The trigger for this piece is a dossier on the Indian war crimes in Kashmir under its occupation that the Pakistani Foreign Office recently released. It is not an ordinary document. It painstakingly documents the human rights abuses that have reached terrifying proportions under Modi’s installed junta in Jammu and Kashmir. Some of the pictures and clips included are unbearable to watch. You do not need to take my word for it and can check it out by visiting the link https://mofa.gov.pk/iiojk. But even if you do not, I am sure you have come across some of the excruciating pictures that the Indian media was quick to normalise. A man strapped to a military jeep’s hood ostensibly as a human shield. A toddler sitting nervously on the chest of his grandfather’s corpse after a fake encounter. And on.

The Kashmir dispute, since the inception of the two countries, has worked as an endless reservoir of victimhood and national outrage that the extremists of the two sides have banked on. Pakistan has been to hell and back but the great Indian tragedy has only begun unfolding. For decades, India’s far-right treated Kashmiris as subhuman terrorists. If your body came in the way of my bullet, you are a terrorist deserving no due process. As it went on, India’s secular elite and some in the diaspora looked the other way. But now it is reaching their homes. The Indian ruling party today openly treats the country’s minorities and lower castes as subhumans. Just look up Dr Subramanian Swamy’s interview given to Vice. He is a member of the Indian upper house of the parliament, a PhD who taught among other places at Harvard and yet seems emboldened enough to state on record that the Indian Muslims cannot be treated as equal citizens. And the problem keeps growing.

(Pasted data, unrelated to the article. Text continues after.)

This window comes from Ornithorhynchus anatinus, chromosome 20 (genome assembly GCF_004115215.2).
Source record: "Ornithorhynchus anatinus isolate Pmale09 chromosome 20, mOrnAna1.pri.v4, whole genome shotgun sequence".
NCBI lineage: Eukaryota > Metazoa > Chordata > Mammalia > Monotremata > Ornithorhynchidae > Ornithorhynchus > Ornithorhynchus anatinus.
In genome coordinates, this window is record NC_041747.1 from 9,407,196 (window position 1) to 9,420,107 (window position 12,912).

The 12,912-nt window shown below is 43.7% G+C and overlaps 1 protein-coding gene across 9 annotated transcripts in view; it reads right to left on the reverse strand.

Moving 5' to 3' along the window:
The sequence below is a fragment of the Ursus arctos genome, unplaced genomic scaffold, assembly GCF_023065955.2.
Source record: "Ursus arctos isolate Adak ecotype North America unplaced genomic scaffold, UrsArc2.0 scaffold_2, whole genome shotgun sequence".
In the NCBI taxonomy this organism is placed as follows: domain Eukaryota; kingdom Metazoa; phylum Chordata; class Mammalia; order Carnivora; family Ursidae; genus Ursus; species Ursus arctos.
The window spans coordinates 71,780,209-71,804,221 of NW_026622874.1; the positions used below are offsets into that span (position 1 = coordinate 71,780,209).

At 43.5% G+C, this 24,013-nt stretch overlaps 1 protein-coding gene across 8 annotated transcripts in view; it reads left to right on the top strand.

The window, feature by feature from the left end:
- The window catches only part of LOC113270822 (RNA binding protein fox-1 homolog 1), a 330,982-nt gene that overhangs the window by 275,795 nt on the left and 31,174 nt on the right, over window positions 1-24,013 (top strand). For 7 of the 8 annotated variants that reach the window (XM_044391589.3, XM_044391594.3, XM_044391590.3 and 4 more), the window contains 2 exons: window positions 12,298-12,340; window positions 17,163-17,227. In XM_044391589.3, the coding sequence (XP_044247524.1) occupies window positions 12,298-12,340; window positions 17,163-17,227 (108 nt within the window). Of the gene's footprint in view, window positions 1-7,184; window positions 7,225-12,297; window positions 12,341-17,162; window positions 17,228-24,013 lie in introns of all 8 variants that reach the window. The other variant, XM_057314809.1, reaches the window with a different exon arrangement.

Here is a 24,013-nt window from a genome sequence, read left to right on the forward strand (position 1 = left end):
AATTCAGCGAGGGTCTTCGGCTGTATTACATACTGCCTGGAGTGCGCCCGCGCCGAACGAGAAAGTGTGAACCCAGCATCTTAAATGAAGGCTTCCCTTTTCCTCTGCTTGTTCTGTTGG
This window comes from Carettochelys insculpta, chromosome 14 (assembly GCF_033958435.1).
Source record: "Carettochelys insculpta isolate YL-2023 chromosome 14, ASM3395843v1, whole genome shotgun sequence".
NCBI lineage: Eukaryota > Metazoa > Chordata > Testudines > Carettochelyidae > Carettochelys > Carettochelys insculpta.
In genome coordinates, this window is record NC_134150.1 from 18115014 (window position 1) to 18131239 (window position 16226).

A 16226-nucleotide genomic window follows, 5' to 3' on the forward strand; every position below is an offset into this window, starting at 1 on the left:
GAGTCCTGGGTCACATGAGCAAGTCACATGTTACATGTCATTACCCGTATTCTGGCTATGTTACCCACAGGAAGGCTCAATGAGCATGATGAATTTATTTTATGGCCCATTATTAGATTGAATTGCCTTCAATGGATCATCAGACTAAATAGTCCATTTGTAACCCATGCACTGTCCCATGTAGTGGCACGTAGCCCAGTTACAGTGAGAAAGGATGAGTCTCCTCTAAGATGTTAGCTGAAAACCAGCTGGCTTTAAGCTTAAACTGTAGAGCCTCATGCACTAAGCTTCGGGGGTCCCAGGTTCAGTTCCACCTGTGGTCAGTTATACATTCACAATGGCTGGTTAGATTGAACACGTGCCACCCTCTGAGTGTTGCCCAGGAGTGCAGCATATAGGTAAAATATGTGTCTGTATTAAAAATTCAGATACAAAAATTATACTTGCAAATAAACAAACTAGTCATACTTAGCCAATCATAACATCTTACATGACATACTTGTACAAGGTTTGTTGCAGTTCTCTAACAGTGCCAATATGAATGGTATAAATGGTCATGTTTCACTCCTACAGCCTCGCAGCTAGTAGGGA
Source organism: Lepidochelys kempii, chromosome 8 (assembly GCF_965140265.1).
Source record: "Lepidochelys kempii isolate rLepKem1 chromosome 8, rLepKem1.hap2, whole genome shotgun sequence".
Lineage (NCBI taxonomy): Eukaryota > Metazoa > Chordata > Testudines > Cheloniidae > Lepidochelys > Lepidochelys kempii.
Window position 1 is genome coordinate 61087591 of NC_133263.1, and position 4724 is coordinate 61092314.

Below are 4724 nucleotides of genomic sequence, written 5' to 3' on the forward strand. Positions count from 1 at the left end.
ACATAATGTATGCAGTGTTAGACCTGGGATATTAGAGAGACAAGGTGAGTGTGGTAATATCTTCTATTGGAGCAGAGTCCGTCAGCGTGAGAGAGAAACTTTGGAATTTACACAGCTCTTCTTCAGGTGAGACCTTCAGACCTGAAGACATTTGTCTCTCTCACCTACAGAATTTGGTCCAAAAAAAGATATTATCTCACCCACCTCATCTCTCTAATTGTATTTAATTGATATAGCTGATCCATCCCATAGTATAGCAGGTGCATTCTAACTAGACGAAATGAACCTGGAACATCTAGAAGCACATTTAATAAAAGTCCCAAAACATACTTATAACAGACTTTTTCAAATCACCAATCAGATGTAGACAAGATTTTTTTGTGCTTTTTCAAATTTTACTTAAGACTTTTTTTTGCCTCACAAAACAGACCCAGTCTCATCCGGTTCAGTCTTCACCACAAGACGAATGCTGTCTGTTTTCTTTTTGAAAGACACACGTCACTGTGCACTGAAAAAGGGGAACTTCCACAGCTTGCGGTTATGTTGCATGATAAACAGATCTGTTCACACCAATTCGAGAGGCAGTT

The natural allies of the BJP-RSS collective in the west are the hate groups with white nationalist inclinations. No wonder then that the Indian flag was the only foreign flag among many that were carried by the January 6 insurrectionists. They may find common cause against the liberals and Muslims but in the end, the white nationalists always see non-whites as subhumans. So, this growing monster can come back to haunt everyone.

When the dossier was released, it failed to find any serious coverage by the international press. India’s clout abroad routinely has a chilling effect on the coverage of the right-wing extremism in the country. Ask the makers of Quantico, an ABC TV series with an Indian lead, that had to be cancelled because of this clout.

It is in the interest of the Indian diaspora that the permanent changes Modi seeks to bring in the Indian society are offset, that the ties between India’s far-right and the western far-right are broken and that a major source of radicalisation, the Kashmir dispute, is amicably brought to closure as soon as possible. It is a temporary intervention and an important avenue for us to cooperate. No one is asking you to turn on the country of your origin. In fact, it may help you to salvage it. Once normalcy is restored, we go our separate ways. Or better still, we manage to convince Islamabad and New Delhi to be allies and partners. Stranger things have happened. Meanwhile, the content of this dossier deserves everyone’s precious time and attention.

Published in The Express Tribune, September 18th, 2021.